Just days before Bernard Madoff captured headlines as the largest ponzi schemer in U.S. history, Marc Dreier, a prominent Manhattan attorney, was arrested for orchestrating a massive fraud scheme that netted over 700 Million Dollars from hedge funds. Brazen forgeries and impersonations branded the white collar crime spree remarkable. "Unraveled" is set in the "purgatory" of house arrest, an upper East Side penthouse, where the Court has ordered Dreier confined until his sentencing day. The film weaves Dreier's struggle to prepare for the possibility of life imprisonment with first-person flashbacks, which reveal his audacious path of destruction. Destroyed by his own hubris, Dreier attempts to grasp his tragic unraveling. With unprecedented access, "Unraveled" exposes a mastermind of criminal deception. Written by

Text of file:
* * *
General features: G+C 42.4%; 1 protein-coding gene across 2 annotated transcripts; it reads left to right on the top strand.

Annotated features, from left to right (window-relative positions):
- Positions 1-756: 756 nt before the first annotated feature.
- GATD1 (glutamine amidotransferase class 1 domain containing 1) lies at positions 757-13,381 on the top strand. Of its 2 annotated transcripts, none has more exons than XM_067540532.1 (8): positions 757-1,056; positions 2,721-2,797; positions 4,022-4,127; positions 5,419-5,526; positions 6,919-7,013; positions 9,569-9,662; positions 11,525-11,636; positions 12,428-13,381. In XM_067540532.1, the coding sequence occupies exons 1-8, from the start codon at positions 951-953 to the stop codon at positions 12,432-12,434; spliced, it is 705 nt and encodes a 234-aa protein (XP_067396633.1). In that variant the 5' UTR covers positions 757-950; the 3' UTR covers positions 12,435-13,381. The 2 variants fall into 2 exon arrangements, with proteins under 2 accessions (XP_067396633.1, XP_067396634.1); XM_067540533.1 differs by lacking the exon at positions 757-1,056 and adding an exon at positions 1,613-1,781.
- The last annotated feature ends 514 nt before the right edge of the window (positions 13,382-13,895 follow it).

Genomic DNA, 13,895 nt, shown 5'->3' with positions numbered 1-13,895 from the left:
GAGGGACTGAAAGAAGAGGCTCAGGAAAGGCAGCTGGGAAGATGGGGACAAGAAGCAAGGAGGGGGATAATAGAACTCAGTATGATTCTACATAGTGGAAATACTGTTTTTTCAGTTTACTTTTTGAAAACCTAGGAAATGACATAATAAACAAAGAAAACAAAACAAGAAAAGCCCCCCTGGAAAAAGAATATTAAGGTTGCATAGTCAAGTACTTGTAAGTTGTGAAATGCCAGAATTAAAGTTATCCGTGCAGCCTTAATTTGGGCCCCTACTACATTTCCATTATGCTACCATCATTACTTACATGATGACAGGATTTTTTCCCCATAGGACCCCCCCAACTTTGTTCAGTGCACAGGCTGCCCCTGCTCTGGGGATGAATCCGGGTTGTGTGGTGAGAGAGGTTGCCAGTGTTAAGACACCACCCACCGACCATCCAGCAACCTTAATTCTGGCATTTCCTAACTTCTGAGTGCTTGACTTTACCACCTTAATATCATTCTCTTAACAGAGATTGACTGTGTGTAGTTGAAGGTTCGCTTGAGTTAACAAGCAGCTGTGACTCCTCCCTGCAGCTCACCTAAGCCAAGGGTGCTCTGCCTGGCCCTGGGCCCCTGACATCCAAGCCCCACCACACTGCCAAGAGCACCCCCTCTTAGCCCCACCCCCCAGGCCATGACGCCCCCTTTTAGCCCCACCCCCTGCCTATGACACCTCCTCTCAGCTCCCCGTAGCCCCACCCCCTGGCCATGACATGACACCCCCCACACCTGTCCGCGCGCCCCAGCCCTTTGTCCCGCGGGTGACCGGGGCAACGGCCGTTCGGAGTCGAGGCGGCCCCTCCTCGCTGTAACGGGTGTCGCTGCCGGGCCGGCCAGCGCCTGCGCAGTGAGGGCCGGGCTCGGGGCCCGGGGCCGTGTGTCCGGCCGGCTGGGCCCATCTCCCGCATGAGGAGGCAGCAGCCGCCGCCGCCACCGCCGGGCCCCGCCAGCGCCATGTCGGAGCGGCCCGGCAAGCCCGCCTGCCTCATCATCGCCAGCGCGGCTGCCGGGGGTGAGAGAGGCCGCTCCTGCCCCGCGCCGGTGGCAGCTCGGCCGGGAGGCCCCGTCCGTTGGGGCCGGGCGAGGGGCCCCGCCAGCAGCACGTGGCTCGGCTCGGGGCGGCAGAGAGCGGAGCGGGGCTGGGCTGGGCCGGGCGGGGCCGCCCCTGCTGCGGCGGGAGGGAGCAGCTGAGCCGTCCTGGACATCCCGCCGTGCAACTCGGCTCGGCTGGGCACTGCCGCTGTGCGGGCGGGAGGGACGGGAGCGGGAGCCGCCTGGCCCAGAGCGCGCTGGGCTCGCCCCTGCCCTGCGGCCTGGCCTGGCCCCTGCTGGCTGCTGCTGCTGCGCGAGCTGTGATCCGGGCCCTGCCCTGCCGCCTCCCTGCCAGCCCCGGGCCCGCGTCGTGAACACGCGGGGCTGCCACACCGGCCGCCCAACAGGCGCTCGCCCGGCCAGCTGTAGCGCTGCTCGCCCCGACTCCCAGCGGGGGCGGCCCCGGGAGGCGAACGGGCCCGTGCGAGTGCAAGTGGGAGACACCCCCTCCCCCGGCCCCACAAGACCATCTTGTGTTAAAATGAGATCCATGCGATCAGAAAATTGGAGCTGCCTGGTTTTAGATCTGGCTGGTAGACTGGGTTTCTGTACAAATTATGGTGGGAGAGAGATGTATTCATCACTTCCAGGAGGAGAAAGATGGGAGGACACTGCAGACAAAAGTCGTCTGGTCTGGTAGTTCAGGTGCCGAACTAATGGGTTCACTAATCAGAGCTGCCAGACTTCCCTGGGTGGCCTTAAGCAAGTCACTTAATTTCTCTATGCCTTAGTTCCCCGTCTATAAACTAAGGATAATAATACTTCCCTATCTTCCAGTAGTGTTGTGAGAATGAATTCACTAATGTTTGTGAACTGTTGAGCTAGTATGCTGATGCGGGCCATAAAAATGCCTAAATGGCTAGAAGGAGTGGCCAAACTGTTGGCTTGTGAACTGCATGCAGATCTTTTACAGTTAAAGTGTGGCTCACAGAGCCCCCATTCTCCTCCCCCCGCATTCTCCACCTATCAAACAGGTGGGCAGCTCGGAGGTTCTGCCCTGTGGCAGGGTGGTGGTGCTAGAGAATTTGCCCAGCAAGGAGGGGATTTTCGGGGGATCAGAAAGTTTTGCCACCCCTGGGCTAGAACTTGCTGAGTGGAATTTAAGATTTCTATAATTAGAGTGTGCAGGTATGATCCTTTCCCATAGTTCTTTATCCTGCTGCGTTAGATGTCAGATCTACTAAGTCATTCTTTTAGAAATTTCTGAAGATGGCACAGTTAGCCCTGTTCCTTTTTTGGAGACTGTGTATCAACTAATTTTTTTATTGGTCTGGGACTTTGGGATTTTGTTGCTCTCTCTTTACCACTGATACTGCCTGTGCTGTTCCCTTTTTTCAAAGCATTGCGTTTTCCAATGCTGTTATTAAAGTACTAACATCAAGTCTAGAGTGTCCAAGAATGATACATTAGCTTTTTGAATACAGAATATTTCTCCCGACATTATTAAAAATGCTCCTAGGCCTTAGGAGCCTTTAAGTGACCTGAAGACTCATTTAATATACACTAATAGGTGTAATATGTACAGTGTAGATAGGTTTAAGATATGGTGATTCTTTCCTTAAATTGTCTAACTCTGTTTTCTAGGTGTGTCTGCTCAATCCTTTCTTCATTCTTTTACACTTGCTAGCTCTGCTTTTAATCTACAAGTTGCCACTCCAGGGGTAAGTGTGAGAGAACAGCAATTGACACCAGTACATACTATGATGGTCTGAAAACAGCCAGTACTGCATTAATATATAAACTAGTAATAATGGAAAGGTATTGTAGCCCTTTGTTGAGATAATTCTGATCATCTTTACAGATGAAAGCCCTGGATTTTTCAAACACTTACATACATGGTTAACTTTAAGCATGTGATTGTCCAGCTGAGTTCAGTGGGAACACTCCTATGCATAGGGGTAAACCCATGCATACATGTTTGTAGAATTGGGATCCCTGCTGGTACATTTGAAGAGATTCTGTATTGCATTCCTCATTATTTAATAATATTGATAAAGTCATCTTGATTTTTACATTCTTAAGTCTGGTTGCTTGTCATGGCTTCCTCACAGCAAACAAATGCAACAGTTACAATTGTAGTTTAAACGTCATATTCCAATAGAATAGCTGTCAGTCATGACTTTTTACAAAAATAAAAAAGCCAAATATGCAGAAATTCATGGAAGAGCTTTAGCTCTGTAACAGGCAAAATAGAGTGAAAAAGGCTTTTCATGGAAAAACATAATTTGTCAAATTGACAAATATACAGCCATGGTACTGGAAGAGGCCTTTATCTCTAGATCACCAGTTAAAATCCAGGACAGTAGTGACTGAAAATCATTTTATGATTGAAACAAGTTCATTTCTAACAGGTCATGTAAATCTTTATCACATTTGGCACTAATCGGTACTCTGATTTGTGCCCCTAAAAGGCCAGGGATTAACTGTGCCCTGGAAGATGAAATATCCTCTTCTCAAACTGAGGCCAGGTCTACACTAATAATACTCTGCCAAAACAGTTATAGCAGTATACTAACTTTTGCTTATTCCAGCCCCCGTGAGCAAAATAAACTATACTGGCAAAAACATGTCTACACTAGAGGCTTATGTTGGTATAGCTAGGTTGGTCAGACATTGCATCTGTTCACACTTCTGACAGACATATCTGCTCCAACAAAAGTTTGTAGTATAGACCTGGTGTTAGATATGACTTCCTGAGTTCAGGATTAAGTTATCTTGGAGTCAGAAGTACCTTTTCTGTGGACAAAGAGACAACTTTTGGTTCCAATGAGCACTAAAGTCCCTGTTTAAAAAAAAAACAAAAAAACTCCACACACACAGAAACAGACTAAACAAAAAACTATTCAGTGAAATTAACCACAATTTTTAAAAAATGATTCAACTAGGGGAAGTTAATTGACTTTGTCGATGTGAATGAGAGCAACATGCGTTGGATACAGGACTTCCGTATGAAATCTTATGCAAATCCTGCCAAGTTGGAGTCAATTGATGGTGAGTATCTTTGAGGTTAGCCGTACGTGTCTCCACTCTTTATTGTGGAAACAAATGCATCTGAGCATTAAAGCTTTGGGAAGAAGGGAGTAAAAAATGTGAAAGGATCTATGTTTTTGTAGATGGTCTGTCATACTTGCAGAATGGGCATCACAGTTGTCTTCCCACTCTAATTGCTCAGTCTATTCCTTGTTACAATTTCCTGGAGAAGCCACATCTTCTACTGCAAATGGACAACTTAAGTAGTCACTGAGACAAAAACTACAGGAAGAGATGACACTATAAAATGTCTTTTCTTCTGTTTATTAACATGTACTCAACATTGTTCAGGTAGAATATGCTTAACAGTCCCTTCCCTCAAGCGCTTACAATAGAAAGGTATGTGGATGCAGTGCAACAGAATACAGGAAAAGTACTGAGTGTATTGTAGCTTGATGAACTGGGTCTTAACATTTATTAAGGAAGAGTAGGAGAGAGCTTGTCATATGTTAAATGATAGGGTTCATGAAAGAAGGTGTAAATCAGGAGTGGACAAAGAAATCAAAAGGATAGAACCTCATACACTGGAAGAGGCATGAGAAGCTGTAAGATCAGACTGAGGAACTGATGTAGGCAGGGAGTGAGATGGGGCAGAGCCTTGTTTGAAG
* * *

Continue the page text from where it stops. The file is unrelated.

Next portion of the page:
I found this fascinating, but not fun. It was like watching a train wreck. I may have been more interested because I am an attorney. Specifically, as a civil litigator who practiced as a CPA for years before becoming an attorney, I found the interaction between Drier and his attorneys and consultants fascinating. Likewise, the level of incompetence on the parts of others that was necessary for him to get away with his scheme was just amazing.
While watching Drier, the questions of "what was he thinking" and "what is he thinking" are constantly in your mind. It's not clear whether he is remorseful or not. Drier clearly understands that what he did was wrong, but it is not clear that he is remorseful about anything except getting caught.
When you combine that with the post-conviction / pre-sentencing setting time frame of the conversations, it is strange and fascinating. Some of the the things that Drier is concerned about make sense, while others seem completely irrelevant given his circumstances.
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